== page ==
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COVID-19 considerations: Under provincial accounting rules, all revenue raised by most provincial agencies is recorded as revenue of the Province and all spending by most provincial agencies is recorded as spending by the Province. In the case of the ministry’s agencies, revenue is generated from a variety of sources, including directly from the Province, admissions and sales, and investments, donations and other revenue.


Figure 15: Revenue Sources for the Ministry’s Agencies, 2018-19

Note: The Ontario Heritage Trust, Southern Ontario Library Service and Ontario Library Service North reflect 2017-18 revenue sources, which was the most recently available information.
Source: 2017-18 and 2018-19 Annual Reports for each agency.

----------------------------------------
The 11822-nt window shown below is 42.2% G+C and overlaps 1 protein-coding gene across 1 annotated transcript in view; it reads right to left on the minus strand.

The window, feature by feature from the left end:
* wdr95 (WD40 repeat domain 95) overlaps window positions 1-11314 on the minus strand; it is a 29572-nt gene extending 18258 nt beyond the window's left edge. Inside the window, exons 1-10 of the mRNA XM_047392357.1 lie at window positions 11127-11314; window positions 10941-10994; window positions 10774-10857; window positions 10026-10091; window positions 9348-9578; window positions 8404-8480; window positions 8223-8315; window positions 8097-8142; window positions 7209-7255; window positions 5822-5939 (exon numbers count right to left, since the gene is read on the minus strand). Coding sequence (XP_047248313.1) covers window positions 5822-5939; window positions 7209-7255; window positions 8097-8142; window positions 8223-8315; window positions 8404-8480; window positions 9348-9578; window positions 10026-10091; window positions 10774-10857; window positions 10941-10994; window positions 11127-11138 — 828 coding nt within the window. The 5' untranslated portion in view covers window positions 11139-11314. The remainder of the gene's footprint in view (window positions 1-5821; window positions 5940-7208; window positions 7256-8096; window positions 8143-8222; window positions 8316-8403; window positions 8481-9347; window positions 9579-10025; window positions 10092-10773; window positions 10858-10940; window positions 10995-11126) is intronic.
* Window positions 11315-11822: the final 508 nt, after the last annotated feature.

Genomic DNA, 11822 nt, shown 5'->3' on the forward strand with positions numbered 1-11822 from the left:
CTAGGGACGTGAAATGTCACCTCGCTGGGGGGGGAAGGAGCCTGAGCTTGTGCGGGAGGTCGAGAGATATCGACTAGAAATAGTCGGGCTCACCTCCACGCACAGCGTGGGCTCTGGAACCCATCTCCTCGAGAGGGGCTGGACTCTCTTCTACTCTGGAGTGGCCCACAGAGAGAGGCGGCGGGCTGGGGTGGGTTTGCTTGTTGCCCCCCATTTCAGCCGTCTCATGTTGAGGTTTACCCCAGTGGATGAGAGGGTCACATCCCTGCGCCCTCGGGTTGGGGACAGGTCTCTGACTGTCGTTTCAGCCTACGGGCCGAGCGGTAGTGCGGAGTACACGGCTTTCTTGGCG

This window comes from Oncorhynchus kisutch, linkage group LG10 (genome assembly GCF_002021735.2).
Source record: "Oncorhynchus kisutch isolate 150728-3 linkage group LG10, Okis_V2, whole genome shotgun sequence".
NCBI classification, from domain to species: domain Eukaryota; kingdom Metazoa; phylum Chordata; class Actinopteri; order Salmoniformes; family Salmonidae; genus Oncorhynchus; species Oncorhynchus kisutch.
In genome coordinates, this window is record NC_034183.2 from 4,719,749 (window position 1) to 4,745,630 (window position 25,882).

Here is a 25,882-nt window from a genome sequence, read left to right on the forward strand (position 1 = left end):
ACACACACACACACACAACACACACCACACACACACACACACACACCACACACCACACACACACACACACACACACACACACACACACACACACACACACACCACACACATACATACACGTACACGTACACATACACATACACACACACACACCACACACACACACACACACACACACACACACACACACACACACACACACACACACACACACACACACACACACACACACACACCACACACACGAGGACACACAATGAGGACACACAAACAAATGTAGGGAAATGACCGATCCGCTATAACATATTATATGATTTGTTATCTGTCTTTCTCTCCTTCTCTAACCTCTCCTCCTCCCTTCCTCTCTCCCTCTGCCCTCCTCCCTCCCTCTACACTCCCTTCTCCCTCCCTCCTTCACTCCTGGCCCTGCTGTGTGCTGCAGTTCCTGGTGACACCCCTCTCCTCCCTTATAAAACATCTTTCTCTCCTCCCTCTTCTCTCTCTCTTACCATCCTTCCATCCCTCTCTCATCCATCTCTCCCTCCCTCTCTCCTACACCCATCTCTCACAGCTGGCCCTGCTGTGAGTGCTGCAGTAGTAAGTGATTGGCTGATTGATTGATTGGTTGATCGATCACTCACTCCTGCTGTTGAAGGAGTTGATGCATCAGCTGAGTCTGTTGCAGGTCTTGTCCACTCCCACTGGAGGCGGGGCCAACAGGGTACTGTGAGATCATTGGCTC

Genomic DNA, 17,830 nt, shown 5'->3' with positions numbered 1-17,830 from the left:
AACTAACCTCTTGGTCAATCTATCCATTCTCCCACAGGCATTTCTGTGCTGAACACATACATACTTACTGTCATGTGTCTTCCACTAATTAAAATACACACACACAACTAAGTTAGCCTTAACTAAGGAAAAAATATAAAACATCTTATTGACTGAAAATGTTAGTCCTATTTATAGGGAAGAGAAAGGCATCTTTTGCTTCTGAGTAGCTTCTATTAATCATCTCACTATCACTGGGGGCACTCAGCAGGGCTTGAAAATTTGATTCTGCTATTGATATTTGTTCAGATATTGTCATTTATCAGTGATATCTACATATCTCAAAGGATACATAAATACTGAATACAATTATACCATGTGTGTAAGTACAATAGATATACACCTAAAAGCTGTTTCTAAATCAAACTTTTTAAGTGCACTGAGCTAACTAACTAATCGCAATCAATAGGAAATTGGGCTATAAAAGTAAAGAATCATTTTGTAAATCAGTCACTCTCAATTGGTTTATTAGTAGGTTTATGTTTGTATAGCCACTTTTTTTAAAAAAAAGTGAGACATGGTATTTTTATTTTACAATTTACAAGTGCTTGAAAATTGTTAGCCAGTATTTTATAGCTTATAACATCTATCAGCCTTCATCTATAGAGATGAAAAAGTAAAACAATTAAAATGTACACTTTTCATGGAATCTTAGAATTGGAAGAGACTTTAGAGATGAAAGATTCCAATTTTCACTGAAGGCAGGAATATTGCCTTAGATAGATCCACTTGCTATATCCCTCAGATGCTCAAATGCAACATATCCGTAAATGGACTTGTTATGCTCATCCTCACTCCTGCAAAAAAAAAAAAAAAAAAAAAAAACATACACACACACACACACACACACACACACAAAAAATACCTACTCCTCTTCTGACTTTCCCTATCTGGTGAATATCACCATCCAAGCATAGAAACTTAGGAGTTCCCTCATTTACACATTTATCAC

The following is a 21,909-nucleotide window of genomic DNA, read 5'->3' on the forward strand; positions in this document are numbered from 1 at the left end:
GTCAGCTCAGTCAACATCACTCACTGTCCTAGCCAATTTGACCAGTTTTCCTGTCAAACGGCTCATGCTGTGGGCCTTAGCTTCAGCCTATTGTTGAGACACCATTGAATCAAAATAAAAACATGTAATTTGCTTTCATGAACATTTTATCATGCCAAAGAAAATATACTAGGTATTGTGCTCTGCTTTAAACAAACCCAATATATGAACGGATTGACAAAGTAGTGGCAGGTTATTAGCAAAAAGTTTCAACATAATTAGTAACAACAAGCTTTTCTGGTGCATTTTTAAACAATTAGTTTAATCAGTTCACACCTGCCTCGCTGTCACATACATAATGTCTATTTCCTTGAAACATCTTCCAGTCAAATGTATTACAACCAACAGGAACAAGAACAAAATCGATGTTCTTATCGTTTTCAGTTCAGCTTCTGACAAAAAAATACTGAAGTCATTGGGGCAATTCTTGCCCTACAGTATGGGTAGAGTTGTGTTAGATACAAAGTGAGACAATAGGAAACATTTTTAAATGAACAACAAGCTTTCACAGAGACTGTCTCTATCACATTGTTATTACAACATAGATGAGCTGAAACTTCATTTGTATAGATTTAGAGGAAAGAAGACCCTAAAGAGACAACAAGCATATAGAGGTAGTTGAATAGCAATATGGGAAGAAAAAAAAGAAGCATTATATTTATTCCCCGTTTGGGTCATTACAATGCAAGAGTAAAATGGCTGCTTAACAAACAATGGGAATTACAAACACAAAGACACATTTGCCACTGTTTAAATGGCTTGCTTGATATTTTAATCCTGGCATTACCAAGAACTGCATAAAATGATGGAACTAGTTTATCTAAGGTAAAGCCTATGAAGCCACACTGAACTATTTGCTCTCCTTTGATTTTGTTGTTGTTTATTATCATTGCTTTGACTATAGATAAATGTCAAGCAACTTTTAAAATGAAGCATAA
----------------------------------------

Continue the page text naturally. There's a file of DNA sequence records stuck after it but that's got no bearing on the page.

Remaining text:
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In 2018-19, 12 of the ministry’s agencies derived most of their revenue from sources other than transfers from the Province. Only the Ontario Arts Council, Ontario Creates, Destination Ontario and Ontario Library Service North were largely dependent on ministry funding, receiving 88 to 95 per cent of their funding from the Province. On the other hand, three agencies – the Metro Toronto Convention Centre, the Ottawa Convention Centre and Niagara Parks Commission – received no funding from the Province, while nine other agencies received the majority of their revenue from sources other than the Province.